Teens attacked in south loop for Biden 2020 drawing


Photo courtesy of Alex Hadac

Alex Hadac, 19, kneels behind chalk art. Residents of the South Loop came together to embrace chalk art after Hadac was verbally and physically assaulted.

On Nov. 4, Alexis Hadac, 19, and Haylee Sandoval, 19, of Berwyn, were babysitting when they took the kids to get some fresh air at the Chicago Women’s Park and Gardens, which ended with a physical altercation for writing “Biden 2020” and “BLM.”

Hadac and the kids were drawing with sidewalk chalk, and, since the presidential election was the previous day, Hadac wrote “Biden 2020” and “BLM” in representation of the Black Lives Matter movement, which led to the altercation.

According to Hadac, the two individuals who attacked her and Sandoval have been identified as Lorena Petani and her son, Lucio Zapata. 

As shown in a video, Petani approached the girls about their drawing. Petani said that she considered their drawing of “Biden 2020” and “BLM” to be tagging and offensive since her husband is a police officer. 

The teens explained in the video that their drawing would wash away and that if Petani wanted to draw something for an issue she cared about, nobody would stop her. 

Petani responded that she pays more in taxes than the two girls, and went on to claim that it was her park.

“This is my park,” Petani said in the video. “I’m sure I pay a lot more [in taxes] than you.”

Hadac took the altercation to be a personal attack from Petani and Zapata, and that Petani was trying to take control of the park. 

“I took it as almost a personal attack, it was offensive how she felt entitled to dictate what we were doing and to claim that it was her park, her tone was very condescending overall,” Hadac said. 

While Petani did initiate most of the altercation, Zapata joined Petani in attacking the teens. 

Zapata slammed both Hadac and Sandoval to the floor. He then continued to punch and kick the two babysitters after pushing them to the ground, according to Hadac.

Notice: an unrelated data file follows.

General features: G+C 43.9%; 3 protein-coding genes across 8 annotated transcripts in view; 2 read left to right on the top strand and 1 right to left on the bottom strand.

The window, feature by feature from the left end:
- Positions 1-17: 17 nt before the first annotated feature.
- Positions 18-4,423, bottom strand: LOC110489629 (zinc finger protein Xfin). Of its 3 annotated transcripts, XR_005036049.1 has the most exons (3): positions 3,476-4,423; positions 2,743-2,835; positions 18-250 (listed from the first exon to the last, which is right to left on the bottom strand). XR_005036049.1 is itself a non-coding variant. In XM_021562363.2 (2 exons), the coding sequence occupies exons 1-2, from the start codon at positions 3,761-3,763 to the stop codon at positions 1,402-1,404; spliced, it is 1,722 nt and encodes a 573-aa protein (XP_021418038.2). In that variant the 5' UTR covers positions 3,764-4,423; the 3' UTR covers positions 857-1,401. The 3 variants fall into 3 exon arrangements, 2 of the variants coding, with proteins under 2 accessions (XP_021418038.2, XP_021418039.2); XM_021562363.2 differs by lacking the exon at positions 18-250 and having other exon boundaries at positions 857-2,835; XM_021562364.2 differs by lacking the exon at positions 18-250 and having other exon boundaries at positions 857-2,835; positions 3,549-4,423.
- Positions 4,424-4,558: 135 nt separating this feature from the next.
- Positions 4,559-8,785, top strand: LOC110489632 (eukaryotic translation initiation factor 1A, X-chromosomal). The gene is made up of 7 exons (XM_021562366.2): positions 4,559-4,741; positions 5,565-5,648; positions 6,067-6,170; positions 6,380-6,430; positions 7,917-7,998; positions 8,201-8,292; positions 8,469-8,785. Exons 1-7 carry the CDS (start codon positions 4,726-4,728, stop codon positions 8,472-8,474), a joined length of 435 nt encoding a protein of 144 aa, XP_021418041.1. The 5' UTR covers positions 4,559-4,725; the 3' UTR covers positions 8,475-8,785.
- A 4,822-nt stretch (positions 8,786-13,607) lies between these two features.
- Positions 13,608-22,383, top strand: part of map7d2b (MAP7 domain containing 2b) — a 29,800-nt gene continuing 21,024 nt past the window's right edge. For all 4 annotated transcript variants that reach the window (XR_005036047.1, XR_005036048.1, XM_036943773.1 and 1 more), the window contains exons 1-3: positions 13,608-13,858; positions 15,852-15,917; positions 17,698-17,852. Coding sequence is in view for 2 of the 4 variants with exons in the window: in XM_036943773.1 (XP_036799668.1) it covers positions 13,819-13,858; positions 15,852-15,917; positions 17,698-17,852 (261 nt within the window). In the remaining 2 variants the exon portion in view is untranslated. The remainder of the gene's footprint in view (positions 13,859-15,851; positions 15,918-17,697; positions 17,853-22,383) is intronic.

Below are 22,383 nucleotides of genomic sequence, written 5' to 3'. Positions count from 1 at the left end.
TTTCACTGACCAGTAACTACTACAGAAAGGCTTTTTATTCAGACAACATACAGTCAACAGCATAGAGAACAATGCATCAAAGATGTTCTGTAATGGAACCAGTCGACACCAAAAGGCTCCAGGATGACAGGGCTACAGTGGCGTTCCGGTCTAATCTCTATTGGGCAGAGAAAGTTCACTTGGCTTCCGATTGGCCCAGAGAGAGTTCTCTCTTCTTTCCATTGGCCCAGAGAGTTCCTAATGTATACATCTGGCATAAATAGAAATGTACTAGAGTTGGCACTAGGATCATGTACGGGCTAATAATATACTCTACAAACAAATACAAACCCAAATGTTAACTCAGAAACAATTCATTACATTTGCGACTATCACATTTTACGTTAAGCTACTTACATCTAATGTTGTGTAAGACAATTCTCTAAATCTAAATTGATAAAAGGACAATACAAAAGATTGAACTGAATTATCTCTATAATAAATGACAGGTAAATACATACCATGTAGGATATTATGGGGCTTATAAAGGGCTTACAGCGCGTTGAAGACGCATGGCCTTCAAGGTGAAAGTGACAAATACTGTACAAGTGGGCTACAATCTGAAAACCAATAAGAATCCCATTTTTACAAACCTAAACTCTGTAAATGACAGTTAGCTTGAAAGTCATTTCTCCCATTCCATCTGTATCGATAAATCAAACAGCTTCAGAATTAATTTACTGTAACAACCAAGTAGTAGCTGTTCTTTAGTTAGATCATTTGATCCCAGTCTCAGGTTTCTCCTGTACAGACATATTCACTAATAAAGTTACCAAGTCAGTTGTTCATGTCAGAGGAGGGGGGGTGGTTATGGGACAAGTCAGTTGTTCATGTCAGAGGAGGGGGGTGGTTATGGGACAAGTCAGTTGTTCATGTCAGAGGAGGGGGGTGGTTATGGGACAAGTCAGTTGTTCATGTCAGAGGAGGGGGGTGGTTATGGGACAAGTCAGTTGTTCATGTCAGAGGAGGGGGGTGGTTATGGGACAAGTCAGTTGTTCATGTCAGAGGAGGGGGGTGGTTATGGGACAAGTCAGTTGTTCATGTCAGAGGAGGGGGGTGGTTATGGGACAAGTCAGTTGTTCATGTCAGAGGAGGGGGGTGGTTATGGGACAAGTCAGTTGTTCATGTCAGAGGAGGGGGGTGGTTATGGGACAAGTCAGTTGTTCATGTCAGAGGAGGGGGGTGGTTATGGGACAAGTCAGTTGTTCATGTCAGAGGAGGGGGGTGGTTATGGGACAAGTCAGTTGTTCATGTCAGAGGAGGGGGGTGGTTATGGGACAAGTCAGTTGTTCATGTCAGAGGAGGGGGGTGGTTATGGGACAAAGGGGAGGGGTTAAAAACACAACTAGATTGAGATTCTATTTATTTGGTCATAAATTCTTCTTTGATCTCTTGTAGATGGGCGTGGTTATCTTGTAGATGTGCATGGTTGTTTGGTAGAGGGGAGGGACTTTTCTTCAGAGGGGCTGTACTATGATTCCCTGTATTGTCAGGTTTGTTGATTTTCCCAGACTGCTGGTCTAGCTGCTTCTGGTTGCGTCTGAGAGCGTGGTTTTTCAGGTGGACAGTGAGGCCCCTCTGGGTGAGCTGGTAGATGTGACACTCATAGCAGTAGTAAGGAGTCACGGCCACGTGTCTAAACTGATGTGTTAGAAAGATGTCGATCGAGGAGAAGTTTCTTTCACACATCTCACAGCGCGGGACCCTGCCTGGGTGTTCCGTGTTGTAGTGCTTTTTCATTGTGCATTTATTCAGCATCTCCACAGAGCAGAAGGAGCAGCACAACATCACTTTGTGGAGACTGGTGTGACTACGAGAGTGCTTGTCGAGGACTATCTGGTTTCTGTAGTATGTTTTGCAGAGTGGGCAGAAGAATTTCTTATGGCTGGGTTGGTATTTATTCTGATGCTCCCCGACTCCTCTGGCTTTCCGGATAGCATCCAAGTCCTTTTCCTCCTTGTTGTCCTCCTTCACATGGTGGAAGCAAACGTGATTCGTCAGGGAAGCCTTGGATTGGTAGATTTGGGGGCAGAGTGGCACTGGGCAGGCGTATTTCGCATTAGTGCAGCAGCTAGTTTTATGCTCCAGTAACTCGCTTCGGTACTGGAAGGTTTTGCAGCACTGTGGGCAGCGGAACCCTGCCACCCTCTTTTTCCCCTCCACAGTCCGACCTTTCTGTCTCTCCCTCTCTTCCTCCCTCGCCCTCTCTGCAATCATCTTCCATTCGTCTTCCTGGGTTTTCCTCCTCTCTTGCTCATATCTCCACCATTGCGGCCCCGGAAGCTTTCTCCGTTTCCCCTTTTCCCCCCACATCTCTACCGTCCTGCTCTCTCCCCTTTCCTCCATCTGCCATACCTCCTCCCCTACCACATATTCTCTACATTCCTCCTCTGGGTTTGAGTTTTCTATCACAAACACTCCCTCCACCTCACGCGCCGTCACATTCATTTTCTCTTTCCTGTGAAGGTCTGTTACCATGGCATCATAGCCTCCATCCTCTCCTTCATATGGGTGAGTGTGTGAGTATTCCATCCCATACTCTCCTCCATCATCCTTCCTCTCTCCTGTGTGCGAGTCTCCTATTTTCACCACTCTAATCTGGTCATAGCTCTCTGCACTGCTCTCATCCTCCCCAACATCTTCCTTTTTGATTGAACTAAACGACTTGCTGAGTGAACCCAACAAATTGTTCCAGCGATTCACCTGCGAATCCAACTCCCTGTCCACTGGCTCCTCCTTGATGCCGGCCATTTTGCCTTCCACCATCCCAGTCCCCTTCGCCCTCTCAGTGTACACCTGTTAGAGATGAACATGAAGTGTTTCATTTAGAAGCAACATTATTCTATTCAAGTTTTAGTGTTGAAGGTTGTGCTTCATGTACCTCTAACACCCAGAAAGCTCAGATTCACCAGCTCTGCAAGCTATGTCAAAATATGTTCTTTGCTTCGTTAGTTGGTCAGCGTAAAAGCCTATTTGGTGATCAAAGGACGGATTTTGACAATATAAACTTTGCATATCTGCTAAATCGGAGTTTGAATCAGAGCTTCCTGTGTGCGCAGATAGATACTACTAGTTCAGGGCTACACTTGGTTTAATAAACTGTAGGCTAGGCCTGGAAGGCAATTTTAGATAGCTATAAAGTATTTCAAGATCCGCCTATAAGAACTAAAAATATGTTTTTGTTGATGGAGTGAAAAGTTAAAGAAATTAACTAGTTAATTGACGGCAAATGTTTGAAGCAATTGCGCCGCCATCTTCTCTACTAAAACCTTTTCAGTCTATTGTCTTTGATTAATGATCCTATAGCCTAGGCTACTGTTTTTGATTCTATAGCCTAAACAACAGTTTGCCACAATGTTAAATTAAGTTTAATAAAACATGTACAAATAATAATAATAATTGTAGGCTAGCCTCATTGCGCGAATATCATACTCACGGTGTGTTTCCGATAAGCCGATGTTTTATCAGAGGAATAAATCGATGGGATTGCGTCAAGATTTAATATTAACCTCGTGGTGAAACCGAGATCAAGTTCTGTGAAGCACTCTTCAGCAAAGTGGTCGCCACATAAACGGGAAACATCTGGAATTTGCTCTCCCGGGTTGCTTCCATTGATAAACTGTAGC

Community members of South Loop come together for a chalk art event in support of Hadac and Sandoval. (Photo courtesy of Alex Hadac)

According to Hadac, the police told her that Petani will likely face charges for her actions. Hadac did not mention anything about Zapata. 

Tensions have been rising across the country in light of the recent election, exacerbated further by President Donald Trump’s unfounded claims of widespread voter fraud. 

Hadac said she thinks Trump might be to blame for altercations like this one and several others across the country.

“[Trump] incites a lot of violence, he encourages them and he basically pushed it on and we’ve since his presidency a rise in race-related crimes — hate crimes, honestly,” Hadac said.

David Williams, a political science professor at DePaul University, said there has been a growing sense of resentment across the country that he believes to be triggered by a combination of economic inequality, xenophobia, racism and more. 

“I think for many of Trump’s supporters, the prospect of [a] loss in this election represents an existential threat,” Williams said. “The same might very well be said of those who support Biden.”

Hadac said she agrees with Williams’ statement of the election posing an existential threat to Trump supporters. 

“With just how open Trump is with his clear homophobia, his clear racism, his clear bias towards women in general too, there’s a lot of things he sets back to conservative times that we’ve worked to move past,” Hadac said. “I feel like these people are using him as kind of a shield, like an excuse to keep living up to these terrible actions to make it seem like it’s okay.”

In defense, Petani said in the video she did not want one thing to lead to another in regards to these messages.

Petani claimed her husband is a police officer, which resulted in these messages being interpreted as insulting. Petani continued to say in the video that she does not want recent issues regarding police to escalate.

Petani declined multiple requests for comment. 

The South Loop community has come together in the aftermath of this event by reaching out to Hadac and working together to spread messages of love throughout the community. Hadac said she wanted to make the community feel more united. 

This was accomplished by teaming up with the South Loop Community Watch Group to create a “chalk out.” The chalk out event brought together members of the community to draw messages of support to symbolize that these actions are unacceptable.

The turnout for this chalk out event was more than what Hadac expected. Several volunteers came to participate in the chalk out, including a muffin man and a balloon maker.

“Since this all started over chalk, we invited the entire community to come and basically fill the sidewalks with messages of love,” Hadac said. “Try and [show] that kind of hate is not tolerated.”